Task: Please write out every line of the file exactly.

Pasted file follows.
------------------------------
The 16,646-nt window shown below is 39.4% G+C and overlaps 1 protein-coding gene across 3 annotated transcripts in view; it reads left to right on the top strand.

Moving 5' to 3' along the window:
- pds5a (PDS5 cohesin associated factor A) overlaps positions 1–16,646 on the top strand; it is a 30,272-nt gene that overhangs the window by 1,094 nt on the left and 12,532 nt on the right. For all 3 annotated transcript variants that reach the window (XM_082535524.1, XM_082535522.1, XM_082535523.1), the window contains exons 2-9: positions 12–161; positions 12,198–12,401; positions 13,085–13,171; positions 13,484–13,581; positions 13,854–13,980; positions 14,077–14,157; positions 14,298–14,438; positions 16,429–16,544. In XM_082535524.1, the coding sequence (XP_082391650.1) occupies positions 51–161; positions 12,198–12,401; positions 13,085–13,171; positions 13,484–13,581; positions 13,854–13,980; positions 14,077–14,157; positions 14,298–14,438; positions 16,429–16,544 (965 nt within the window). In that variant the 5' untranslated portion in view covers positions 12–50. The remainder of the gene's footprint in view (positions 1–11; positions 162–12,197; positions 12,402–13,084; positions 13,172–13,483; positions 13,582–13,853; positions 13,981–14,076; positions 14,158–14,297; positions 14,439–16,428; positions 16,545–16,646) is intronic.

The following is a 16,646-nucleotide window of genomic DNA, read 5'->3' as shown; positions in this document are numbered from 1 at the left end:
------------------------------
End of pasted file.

The 16,646-nt window shown below is 39.4% G+C and overlaps 1 protein-coding gene across 3 annotated transcripts in view; it reads left to right on the top strand.

Moving 5' to 3' along the window:
- pds5a (PDS5 cohesin associated factor A) overlaps positions 1–16,646 on the top strand; it is a 30,272-nt gene that overhangs the window by 1,094 nt on the left and 12,532 nt on the right. For all 3 annotated transcript variants that reach the window (XM_082535524.1, XM_082535522.1, XM_082535523.1), the window contains exons 2-9: positions 12–161; positions 12,198–12,401; positions 13,085–13,171; positions 13,484–13,581; positions 13,854–13,980; positions 14,077–14,157; positions 14,298–14,438; positions 16,429–16,544. In XM_082535524.1, the coding sequence (XP_082391650.1) occupies positions 51–161; positions 12,198–12,401; positions 13,085–13,171; positions 13,484–13,581; positions 13,854–13,980; positions 14,077–14,157; positions 14,298–14,438; positions 16,429–16,544 (965 nt within the window). In that variant the 5' untranslated portion in view covers positions 12–50. The remainder of the gene's footprint in view (positions 1–11; positions 162–12,197; positions 12,402–13,084; positions 13,172–13,483; positions 13,582–13,853; positions 13,981–14,076; positions 14,158–14,297; positions 14,439–16,428; positions 16,545–16,646) is intronic.

The following is a 16,646-nucleotide window of genomic DNA, read 5'->3' as shown; positions in this document are numbered from 1 at the left end: